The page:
I was visiting Henitsirk and she had a wonderful post about some of her favorite ornaments. Her post resonated within me, and I determined to follow suit fairly soon.
For me, trimming our Christmas tree becomes a trip down memory lane with visits to places and people from long ago. The longer we go on, the more interesting and eclectic our ornament collection is. We have very few duplicates, because we do not ordinarily buy “sets” or ornaments. Quite frequently, we receive ornaments as gifts from our friends and family.
Now, a couple of my ornaments have quite a history behind them. One pair’s history begins in my childhood with one of the poems my mother knew by heart and used to recite to us on a regular basis: “The Duel” by Eugene Field. Many years ago, Jim’s brother gave us a stuffed cat for our tree made of lovely purple calico. This was in honor of our two calico cats, Susan and Cio Cio. It was only a second before I recalled the poem my mother had said so many times, and immediately I conceived a desire for a gingham dog to go with my calico cat.
I am not particularly shy about asking for what I want, and I kept telling people I needed a gingham dog. One year, several years after we recieved the calico cat, I opened a present from my older sister and Behold!
Now, isn’t that the cutest little gingham dog you ever saw? Interestingly enough, the cats on the tree, and there are several, have different relationships with the puppy from year to year. This year, the gingham cat felt comfortable hanging close to him for some reason.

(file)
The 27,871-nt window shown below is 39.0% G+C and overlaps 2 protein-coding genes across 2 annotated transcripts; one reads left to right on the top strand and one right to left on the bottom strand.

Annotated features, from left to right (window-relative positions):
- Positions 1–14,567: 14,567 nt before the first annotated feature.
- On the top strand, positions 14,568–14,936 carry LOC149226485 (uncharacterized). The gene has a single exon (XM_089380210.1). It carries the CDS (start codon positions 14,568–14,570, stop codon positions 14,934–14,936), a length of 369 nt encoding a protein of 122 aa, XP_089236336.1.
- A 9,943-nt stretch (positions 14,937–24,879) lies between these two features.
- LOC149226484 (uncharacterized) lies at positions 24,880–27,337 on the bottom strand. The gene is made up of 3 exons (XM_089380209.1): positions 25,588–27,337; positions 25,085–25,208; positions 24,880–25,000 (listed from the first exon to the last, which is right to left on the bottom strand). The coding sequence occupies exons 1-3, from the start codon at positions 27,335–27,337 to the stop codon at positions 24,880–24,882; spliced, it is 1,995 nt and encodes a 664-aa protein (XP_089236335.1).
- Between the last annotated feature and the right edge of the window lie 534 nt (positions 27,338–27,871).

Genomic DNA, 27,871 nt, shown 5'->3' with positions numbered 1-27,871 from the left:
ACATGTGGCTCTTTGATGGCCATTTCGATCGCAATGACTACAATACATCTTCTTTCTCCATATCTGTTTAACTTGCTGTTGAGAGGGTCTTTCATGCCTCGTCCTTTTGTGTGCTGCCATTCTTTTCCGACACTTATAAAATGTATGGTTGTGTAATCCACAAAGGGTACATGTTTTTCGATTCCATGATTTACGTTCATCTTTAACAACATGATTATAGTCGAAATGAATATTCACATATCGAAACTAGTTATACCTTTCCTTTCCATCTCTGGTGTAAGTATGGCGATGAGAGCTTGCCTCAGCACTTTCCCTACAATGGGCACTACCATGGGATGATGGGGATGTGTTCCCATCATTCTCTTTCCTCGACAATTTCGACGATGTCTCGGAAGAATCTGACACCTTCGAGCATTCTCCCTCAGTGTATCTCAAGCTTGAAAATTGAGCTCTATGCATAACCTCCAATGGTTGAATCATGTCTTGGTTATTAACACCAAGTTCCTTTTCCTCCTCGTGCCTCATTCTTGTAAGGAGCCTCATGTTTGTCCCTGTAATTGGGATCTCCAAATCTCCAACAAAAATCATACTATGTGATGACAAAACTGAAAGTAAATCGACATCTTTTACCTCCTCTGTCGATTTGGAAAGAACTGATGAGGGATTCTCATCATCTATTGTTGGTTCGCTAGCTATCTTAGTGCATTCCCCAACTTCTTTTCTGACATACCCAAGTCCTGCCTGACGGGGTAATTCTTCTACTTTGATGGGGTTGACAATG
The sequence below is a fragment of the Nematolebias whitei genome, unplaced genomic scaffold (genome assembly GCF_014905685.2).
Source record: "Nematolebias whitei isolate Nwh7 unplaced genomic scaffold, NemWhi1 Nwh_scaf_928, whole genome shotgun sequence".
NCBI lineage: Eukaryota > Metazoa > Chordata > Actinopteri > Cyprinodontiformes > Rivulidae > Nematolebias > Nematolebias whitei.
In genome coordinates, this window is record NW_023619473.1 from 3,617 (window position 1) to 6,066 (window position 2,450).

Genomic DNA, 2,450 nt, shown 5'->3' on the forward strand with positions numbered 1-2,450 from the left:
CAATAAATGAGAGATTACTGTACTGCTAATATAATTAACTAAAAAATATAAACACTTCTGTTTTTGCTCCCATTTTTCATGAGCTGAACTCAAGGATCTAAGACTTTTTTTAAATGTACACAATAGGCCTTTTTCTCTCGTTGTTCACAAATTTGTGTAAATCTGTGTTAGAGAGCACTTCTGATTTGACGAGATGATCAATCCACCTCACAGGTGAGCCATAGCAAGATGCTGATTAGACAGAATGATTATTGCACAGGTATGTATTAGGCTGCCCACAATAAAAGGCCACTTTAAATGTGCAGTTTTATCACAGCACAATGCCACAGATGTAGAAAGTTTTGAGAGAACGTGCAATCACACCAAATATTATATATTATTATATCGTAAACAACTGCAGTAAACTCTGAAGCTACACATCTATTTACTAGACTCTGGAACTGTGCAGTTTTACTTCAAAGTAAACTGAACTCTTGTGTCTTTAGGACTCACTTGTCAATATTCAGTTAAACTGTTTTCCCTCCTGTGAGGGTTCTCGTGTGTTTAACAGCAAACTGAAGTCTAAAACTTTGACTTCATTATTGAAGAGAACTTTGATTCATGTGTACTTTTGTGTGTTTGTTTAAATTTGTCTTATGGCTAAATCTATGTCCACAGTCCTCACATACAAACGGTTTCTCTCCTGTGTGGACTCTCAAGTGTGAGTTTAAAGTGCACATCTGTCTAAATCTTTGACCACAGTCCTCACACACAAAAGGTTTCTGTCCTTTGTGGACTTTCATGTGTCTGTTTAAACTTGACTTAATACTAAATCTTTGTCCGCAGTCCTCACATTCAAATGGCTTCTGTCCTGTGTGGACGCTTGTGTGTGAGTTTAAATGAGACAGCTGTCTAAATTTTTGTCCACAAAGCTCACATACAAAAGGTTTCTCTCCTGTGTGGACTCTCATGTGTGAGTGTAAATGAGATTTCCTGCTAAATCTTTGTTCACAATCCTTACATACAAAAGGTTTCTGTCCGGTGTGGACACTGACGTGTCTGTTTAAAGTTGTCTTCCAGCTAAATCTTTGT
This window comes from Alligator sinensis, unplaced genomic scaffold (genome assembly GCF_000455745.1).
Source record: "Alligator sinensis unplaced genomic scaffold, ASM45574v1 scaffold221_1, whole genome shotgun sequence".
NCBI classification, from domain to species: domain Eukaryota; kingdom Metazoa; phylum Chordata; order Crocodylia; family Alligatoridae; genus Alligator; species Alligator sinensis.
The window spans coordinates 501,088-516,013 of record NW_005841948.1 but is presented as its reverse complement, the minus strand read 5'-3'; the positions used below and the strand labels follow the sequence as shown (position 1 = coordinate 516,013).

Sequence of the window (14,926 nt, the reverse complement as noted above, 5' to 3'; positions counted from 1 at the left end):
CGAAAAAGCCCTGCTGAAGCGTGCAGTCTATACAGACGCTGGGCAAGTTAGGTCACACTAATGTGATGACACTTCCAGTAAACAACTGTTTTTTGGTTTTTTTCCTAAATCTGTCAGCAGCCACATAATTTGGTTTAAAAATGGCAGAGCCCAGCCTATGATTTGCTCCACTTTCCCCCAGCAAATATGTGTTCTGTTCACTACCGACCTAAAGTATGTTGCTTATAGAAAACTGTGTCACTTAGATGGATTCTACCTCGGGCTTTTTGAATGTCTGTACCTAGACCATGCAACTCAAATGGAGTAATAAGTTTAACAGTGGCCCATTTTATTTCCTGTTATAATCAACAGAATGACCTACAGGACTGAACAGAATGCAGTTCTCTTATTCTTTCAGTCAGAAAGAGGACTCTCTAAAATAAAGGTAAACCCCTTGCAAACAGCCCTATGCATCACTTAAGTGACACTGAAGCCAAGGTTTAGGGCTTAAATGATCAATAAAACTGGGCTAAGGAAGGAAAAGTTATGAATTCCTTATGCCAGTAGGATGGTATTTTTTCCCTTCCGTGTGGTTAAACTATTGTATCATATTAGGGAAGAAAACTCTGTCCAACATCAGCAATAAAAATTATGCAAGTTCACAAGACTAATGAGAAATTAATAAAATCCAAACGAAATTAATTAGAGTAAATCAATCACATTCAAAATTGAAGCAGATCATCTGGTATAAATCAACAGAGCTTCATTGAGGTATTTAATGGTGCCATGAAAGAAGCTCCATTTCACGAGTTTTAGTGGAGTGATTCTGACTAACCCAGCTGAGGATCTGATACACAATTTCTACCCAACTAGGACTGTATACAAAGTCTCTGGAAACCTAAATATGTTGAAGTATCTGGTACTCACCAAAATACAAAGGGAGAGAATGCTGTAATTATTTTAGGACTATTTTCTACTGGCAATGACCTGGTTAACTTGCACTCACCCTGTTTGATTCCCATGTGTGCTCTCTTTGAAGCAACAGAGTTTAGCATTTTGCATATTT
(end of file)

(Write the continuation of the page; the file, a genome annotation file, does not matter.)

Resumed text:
My older sister is quite the needlewoman. Last year she gave me this pair of hummingbirds, both of them designs she created herself. I love the fuchsias with the ruby throated hummingbird.
The other one is a rufous hummingbird:
She is not the only needlewoman in her family. Her daughter created this tiny pillow for me when she was very young. It is the Chinese character for “Wisdom”, which I try to live up to.
Of course, these talented women are not the only ones in the family. This snowflake is one of a set of tatted ornaments my mother gave to me one year. There are six of them, all different.
She also crocheted some snowflakes for me, and my older sister crocheted a whole slew of beautiful five pointed stars. Of course, all the patterns she could find were for snowflakes, so she adapted them to make them five sided, just for me.
My mother does not just do needlework. Many years ago, when we were reading “The Good Master” by Kate Seredy, we were inspired by the description of the Easter eggs, called pysanky, described in the book. (By the way, this is a wonderful children’s book which I highly recommend. It was one of the ones that was read aloud to us.) Anyway, after many years of searching, she discovered the proper tools for making these wax resist dyed eggs. And after many years of practice, she has gotten quite good at the craft:
She was very upset that she dropped this one and broke it, but it was so beautiful she mended it as best she could and gave it to me anyway.
A few years ago I put together an ornament I find very meaningful.
This is a selection of shells from my collection, all had to be small enough to fit through the neck of the ornament. They came from all over the world, some of them from my mother, some from my sisters, some from my own beach combing. Florida, California, the Caribbean, Texas, Alaska, Costa Rica, the Aegean Sea, Fiji, Australia — all are contained within this small microcosm of the oceans.